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On 15/08/07, David Kastrup <> wrote:
> "Frans Slothouber" <> writes:
> > On 15/08/07, David Kastrup <> wrote:
> >> "Frans Slothouber" <> writes:
> >>
> >> > The only tool that allows you to put both the big picture and detail
> >> > information in the source code are literate programming tools, such
> >> > as cweb or nuweb.  But these work in such a different way that they
> >> > do not integrate well with debuggers and editors, or IDEs.
> >>
> >> Donald Knuth _championed_ Literate Programming, and yet there is a
> >> TeXbook and a METAFONTbook to go with "TeX, The Program" and
> >> "METAFONT, The Program", and the latter two are not really useful
> >> without having worked with the former two.
> >>
> >> Indeed, for most people it is the latter which are dispensable.
> > But I guess they both describe the design and implementation
> > details.
> You can get those two books (modulo per-page indexes and maybe a
> preface, don't remember) by running
> weave tex.web
> dvips metafont
> That will both give you an excellent example of what you are talking
> about as well as show you the limitations of that approach.

> > So you might be compare a user manual with a design document which
> > is not a valid comparison.
> No need to guess.  Please check the above out.  It will make the
> discussion so much more worthwhile.  And it definitely provides good
> reading, anyway.

So I did have a look.  "TeX, the Program" is a design document.  You
were comparing the design document with the user manual.
Those two can not be compared in my opinion.  It is logical that most
people prefer 'The TeX Book' over 'TeX, the Program' as many more
people use TeX than that work on extending or fixing bug in it.

It even says in the "TeX, the Program":
   "Detailed comments about what is going on,
   and about why things were done in certain ways,
   have been liberally sprinkled throughout the program.
   These comments explain features of the implementation,
   but they rarely attempt to explain the \TeX\ language itself,
  since the reader is supposed to be familiar with {\sl The \TeX book}."

The design document is useful if you want to extend the program
or fix a bug in the program.  (A this task is easier with literate
documentation than with JavaDoc like documentation).

The user manual is useful for to find out how to use the program.

Only exception I can think of is a library. Then the
design document will be close to the user manual.

> > Only for very small projects you can combine all these documents in
> > one document.
> Can we agree that TeX is not a very small project?

Most definitely. I was not arguing that TeX is a small project.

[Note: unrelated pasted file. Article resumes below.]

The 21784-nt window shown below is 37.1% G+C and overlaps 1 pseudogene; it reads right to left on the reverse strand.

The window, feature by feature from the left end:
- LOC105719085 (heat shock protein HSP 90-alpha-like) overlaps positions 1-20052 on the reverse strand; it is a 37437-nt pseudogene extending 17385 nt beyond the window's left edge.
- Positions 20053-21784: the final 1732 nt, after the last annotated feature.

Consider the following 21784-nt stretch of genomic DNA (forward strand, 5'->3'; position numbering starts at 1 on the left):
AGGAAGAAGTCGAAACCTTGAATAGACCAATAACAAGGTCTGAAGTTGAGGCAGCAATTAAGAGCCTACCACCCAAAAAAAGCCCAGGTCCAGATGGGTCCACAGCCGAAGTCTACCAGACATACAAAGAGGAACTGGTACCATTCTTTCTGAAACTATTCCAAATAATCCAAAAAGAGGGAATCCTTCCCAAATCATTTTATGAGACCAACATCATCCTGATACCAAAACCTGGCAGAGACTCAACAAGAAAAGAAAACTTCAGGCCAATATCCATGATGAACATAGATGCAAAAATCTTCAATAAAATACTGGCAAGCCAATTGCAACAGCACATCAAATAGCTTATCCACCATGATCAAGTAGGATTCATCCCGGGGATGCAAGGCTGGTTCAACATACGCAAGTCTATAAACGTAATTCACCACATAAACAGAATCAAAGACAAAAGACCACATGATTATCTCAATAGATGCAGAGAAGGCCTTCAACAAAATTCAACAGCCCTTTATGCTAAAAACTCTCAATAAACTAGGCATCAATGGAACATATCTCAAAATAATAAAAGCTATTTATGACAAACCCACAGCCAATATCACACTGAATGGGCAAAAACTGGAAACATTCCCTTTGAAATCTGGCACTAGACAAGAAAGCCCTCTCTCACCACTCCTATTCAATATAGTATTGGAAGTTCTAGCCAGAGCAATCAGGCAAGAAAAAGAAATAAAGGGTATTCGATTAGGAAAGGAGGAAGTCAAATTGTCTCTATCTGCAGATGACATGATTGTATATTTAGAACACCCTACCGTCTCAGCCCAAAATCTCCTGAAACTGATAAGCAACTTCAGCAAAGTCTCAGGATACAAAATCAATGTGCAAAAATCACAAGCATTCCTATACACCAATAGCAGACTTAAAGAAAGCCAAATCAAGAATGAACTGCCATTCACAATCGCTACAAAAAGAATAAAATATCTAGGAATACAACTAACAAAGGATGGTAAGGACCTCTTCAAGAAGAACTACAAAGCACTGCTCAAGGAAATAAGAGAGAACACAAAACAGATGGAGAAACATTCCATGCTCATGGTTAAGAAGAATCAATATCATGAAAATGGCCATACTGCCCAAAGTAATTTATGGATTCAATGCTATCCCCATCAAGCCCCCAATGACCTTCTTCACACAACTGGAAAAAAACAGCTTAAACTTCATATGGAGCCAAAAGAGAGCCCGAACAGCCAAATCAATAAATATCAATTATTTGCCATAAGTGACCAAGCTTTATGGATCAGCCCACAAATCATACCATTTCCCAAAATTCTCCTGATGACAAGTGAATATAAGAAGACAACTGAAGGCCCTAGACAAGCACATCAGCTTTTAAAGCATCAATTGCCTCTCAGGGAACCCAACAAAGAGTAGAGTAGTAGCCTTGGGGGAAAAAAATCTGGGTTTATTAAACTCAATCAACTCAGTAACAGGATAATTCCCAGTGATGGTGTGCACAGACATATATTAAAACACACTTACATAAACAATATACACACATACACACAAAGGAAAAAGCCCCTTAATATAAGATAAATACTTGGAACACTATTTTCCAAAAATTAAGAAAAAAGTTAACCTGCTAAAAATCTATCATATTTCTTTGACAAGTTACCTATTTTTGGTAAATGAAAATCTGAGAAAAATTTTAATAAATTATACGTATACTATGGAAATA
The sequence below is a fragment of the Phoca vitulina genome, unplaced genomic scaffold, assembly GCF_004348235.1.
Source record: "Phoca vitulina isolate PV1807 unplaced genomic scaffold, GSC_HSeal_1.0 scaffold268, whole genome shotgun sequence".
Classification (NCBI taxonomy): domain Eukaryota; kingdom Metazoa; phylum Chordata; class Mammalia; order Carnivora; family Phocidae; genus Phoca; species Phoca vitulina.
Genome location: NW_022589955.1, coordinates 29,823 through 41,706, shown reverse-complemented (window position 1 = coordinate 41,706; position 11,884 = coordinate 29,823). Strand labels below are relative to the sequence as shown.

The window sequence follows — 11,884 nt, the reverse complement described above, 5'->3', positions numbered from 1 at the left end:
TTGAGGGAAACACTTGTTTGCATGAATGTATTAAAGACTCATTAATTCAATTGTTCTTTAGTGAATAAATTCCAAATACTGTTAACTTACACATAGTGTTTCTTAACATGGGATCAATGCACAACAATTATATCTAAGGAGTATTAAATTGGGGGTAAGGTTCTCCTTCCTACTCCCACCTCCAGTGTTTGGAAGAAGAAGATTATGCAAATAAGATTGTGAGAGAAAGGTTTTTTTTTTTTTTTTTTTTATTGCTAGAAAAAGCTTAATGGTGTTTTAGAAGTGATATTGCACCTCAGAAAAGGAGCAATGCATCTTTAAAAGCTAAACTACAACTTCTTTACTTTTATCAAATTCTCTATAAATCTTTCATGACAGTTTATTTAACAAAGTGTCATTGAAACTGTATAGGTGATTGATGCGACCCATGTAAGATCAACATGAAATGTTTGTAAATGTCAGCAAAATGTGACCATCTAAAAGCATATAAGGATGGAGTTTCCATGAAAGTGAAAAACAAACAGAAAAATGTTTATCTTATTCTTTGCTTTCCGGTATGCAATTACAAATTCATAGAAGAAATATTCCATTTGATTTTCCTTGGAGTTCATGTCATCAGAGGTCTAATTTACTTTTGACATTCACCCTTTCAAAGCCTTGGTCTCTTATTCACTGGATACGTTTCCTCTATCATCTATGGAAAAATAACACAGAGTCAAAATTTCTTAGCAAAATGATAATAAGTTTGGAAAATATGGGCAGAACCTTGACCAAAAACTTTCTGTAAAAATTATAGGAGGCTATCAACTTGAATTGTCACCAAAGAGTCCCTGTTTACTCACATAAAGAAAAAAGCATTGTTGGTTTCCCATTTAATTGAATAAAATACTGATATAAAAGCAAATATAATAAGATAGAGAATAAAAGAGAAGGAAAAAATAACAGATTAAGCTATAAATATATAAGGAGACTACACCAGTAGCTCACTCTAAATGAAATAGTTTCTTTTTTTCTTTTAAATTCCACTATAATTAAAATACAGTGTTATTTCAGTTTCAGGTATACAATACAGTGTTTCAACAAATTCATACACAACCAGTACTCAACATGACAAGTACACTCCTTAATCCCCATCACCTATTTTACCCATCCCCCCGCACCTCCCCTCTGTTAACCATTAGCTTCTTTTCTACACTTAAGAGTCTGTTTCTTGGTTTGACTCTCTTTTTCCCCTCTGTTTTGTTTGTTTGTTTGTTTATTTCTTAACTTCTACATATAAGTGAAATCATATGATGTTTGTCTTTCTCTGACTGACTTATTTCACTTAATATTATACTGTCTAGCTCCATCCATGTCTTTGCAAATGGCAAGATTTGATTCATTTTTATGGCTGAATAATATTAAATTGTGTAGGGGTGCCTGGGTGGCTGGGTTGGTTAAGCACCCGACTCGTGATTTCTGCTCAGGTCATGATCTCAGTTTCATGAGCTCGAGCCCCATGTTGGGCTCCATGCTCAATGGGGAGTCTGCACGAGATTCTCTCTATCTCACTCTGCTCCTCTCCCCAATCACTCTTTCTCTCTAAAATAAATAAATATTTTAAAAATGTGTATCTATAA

A small project would be something of a few hundred lines of
code.  My point was that only if you have such a small project
you can put the documentation for the design, user manual, and
installation manual as comments in the sourcecode without
it getting in the way.

For larger project makes not sense to all sorts of documentation
in the source code.  Only some of the design information makes
sense to add to the source code.

My second point was that JavaDoc like programs are only usefull
for the detailed design.  The documentation they create consists
of many little sniplets without any story-line or structure.
It is useful documentation but requires additional documentation
to make sense of the program.   With ROBODoc you can add
a bit more structure, but this is still limited.

Literate programming does allow you to add a story-line.  I think
"TeX, The Program" demonstrates this.  It is a quite wonderful
document, and offers information at many detail levels.
You can read it from top to bottom without getting lost.

However the method of combining the source and the documentation
as it is currently done is a bit awkward.
The tex.web is a single file of 1 Mbyte.  This works fine if a single
person works on it. It gets more difficult when a team of programmers
have to work on it.   When I used nuweb it was also difficult when debugging
to figureout where in the webfile a particular line of source code was.
But this might be easier with weave.

Tools like JavaDoc are useful but they are not the answer to
all the documentation needs only for a tiny fraction of it.

Literate programs work for a bigger fraction of these needs.
But they need better integration with the existing tool-chain.

Or fix the existing tool chain :)  writing programs by only manipulating
individual characters is rather stone-age.

Have fun,